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Am J Surg Pathol. 2005 Oct;29(10):1356-66.

Lymphangiogenesis-mediated shedding of LAM cell clusters as a mechanism for dissemination in lymphangioleiomyomatosis.

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  • 1Department of Pathology, Juntendo University School of Medicine, 2-1-1 Hongo, Bunkyo-ku, Tokyo 113-8421, Japan. kumasaka@med.juntendo.ac.jp

Abstract

Lymphangioleiomyomatosis (LAM) affects exclusively women of reproductive age, involves the lungs and axial lymphatic system, and is frequently complicated with renal angiomyolipomas. LAM lesions are generated by the proliferation of LAM cells with mutations of one of the tuberous sclerosis complex (TSC) genes. Recent studies indicate that LAM cells can migrate or metastasize to form new lesions in multiple organs, although they show a morphologically benign appearance. In the previous study, we reported LAM-associated lymphangiogenesis and implicated its role in the progression of LAM. In this study, we further focused on the lymphatic abnormalities in LAM: LAM-associated chylous fluid (5 pleural effusion and 2 ascites), surgically resected diaphragm (1 patient), and axial lymphatic system including the thoracic duct, lymph nodes at various regions, and diaphragmatic lymphatic system (5 autopsy cases). We demonstrated that LAM cell clusters enveloped by lymphatic endothelial cells (LCC) in all chylous fluid examined. We identified LAM lesion in the diaphragm (2 of 5 autopy cases and one surgical specimen), thoracic duct (5 of 5), and lymph nodes (retroperitoneal (5 of 5), mediastinal (4 of 5), left venous angle (5 of 5) with total positive rate of 68% to 88% at each region of the lymph node, but less frequent or none at remote lymph nodes located away from the axial lymph trunk (cervical [1 of 5] and axillary [0 of 5]). LCCs were identified in intra-LAM lesional lymphatic channels where LAM cells proliferate along lymphatic system. In in vitro culture system, LCC can fragment into each proliferating LAM cell. These findings suggest that LAM-associated lymphangiogenesis demarcates LAM lesion into bundle- or fascicle-like structure and eventually shed LCC into the lymphatic circulation and that LCCs play a central role in the dissemination of LAM lesion.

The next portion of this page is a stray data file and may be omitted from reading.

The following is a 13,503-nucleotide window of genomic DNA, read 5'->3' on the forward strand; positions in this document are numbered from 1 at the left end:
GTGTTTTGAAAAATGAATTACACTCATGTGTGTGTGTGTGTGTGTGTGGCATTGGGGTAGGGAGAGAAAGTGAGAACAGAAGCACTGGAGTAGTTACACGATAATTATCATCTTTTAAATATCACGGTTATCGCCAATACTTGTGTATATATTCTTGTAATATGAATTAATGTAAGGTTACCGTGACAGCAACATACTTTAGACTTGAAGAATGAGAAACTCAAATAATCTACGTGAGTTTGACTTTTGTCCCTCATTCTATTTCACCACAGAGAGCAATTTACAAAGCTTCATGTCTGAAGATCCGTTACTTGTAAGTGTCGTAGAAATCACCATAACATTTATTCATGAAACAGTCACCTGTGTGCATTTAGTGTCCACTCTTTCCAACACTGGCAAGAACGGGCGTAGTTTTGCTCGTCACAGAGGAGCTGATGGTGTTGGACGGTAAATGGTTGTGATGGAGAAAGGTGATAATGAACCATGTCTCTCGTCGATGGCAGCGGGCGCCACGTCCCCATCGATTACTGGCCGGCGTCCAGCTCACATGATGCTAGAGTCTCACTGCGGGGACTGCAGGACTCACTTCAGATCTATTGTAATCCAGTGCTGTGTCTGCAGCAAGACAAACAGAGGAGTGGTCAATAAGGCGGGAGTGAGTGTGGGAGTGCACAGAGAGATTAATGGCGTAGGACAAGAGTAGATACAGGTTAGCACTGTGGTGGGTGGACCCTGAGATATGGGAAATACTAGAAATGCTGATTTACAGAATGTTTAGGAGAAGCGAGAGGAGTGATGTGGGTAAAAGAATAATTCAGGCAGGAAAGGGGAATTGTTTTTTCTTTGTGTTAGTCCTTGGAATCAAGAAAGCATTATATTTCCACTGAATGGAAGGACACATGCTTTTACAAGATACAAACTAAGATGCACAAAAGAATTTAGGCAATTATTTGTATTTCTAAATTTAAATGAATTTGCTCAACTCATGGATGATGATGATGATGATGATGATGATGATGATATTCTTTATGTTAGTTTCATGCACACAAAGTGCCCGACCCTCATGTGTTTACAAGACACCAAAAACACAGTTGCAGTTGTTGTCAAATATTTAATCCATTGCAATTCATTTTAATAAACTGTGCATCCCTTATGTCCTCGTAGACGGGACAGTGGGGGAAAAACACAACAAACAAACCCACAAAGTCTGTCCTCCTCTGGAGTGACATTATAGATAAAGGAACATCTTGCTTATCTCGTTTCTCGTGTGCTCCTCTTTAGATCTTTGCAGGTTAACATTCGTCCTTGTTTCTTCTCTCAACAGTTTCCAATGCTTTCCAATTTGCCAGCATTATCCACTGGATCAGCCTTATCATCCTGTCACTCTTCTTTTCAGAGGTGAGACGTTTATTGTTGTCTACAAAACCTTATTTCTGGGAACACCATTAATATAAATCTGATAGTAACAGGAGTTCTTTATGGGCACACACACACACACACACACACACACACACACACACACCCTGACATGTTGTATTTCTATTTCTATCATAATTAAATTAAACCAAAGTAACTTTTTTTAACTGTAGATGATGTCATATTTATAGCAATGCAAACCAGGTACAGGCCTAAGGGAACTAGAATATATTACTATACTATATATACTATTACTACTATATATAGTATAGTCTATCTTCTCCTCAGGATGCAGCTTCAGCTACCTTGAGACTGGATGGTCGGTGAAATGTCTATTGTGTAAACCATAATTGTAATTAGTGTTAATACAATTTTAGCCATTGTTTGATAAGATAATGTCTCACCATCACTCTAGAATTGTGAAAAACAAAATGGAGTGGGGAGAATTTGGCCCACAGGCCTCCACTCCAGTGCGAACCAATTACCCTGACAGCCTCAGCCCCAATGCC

PMID:
16160479
[PubMed - indexed for MEDLINE]
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